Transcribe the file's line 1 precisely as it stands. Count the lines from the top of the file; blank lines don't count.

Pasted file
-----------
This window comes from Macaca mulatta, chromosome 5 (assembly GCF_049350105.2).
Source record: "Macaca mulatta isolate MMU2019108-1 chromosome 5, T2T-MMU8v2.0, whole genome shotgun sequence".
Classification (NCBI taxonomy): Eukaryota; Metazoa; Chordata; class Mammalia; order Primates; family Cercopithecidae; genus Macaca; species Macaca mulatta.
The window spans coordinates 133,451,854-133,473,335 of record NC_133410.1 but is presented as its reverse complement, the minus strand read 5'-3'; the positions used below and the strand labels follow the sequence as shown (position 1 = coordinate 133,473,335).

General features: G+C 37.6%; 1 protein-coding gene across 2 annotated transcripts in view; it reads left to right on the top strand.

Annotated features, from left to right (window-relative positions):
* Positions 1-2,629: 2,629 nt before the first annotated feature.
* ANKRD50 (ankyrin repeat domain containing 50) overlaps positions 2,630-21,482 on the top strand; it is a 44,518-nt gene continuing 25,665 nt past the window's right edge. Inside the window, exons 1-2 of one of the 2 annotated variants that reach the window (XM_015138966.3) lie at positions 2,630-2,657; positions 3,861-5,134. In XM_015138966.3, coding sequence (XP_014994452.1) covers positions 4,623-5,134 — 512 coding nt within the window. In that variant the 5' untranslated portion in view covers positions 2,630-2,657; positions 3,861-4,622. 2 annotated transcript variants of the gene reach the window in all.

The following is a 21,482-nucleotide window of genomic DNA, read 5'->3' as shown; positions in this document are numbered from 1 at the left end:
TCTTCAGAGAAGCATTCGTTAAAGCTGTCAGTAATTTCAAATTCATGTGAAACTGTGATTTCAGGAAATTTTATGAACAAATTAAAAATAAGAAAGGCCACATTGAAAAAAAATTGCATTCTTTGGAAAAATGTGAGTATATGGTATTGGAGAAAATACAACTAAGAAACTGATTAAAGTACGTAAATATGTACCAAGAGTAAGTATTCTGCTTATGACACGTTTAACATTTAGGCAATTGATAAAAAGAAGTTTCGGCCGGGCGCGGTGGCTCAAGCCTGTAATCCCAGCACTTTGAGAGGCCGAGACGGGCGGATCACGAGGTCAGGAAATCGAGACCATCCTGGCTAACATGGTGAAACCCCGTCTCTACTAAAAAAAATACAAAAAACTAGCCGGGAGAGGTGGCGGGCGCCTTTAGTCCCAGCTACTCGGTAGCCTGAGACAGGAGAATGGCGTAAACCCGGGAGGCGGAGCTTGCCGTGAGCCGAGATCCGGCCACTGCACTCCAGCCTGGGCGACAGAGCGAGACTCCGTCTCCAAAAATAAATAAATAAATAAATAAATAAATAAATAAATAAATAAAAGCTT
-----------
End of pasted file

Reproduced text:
This window comes from Macaca mulatta, chromosome 5 (assembly GCF_049350105.2).